Sitting in a hot tub feeling bubbles massaging our weary legs seems a fitting way to celebrate our first week cycling the USA’s Pacific Coast Highway.
The warm water is a luxury we could only have dreamed of over the past seven days as we cycled from Vancouver in Canada, down the length of Washington State for 380 miles.
Today we arrived in Oregon after crossing the spectacular Astoria bridge, which is more than four miles of metal spanning the Columbia River.
We’d been warned about the dangers of cycling across this incredible feat of engineering, particularly as the single lane road has no cycle lane or walkway. We’d also been told crosswinds gusting off the huge river can easily whip cyclists from one side of the road to the other into oncoming traffic.
With trepidation, myself, Pierre and our new friend Jennifer rode single file onto the bridge and were immediately awed by the sight of the huge expanse of water.
As we pedalled forward and braced ourselves ready for the devilish crosswinds, our speed picked up and we were suddenly cruising at an easy 15mph with very little effort.
For a moment I was a child again learning to ride a bike with my dad’s steady hand on my back, propelling me forward while keeping me safe and upright. As a passing pick-up truck brought me back to reality I realised a tail wind was taken us safely and speedily across the bridge. With euphoric smiles all round we pedalled into Oregon, the second state on our bike ride down the west coast of America.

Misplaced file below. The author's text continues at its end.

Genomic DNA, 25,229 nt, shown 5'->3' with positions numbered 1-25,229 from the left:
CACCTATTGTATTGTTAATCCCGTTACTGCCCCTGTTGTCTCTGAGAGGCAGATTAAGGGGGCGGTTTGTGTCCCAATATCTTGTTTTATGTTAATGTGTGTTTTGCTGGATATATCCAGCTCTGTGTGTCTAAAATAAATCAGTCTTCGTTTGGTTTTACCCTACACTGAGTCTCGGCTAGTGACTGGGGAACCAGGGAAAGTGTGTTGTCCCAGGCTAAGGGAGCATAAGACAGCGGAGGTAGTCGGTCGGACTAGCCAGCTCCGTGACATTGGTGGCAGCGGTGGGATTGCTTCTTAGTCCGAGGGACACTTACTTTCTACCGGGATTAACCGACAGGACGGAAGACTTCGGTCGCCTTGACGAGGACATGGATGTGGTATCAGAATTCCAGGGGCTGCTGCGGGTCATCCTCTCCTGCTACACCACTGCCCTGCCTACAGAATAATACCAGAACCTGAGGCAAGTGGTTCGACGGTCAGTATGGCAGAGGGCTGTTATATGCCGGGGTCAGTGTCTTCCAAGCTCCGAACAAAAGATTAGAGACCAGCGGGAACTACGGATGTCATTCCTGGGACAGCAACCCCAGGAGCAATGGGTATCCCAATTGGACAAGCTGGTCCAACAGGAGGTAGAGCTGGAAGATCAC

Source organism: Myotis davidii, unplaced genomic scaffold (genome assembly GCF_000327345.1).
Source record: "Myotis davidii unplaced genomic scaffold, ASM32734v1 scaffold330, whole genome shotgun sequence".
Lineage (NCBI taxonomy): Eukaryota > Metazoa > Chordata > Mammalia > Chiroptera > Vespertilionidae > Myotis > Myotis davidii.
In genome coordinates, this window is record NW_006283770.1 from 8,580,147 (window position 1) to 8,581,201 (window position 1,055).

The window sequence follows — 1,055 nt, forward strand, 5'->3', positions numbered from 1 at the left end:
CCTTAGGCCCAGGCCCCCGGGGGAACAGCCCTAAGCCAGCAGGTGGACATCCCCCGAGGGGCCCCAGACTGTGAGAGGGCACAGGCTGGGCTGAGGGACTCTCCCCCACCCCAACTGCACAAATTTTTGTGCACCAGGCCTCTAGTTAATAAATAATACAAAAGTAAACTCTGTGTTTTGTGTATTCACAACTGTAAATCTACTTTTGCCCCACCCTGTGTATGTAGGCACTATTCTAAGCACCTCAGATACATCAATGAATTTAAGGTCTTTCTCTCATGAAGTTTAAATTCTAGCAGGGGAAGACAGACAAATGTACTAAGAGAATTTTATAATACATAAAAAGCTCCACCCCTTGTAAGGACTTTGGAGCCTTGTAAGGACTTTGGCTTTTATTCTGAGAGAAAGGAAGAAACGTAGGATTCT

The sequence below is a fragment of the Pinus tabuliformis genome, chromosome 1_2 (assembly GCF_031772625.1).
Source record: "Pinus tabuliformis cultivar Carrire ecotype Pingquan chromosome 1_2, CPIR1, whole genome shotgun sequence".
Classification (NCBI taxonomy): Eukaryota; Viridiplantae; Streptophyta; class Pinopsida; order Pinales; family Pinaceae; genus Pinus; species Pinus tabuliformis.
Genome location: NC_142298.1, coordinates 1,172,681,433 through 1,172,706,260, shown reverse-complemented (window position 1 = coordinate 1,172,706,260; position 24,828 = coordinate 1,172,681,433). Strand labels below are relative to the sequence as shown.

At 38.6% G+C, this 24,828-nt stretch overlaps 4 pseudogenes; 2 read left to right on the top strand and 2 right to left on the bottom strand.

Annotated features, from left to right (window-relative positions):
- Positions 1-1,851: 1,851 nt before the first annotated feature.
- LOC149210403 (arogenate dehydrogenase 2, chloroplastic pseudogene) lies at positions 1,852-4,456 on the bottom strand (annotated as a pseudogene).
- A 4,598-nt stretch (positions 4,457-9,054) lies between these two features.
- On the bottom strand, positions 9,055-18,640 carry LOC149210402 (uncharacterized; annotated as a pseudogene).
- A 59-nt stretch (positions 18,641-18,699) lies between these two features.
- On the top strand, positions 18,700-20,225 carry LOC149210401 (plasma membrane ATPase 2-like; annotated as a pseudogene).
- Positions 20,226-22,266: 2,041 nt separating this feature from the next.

The historic port town of Astoria is famous for a lot of things but to children of the eighties it is likely to be remembered as the setting of the film the Goonies, a tale of a group of children hunting treasure and thwarting bank robbers. So with great excitement, Pierre and I found ‘Mikey’s’ house, reenacted the truffle shuffle and generally looked liked goofy tourists, much to Jennifer’s amusement and dismay.
After scoffing huge burritos the size of our forearms, with cycled to the KOA campground at Fort Steven. After camping in wet, muddy forests at state campgrounds for the past week, we decided to spend an extra few dollars and camp in comfort. And by comfort I mean grass to pitch our tent on, an outside water tap all to ourselves and an electrical socket to charge our iPods. There was also the added bonus of a hot tub, although this was shared with the rest of the campsite.
There were bemused looks from Americans as with a big smile I asked if there was room for a little one in the tub before submerging into warm bubbly bliss. Who said camping had to be a hardship? There’s plenty of that to come.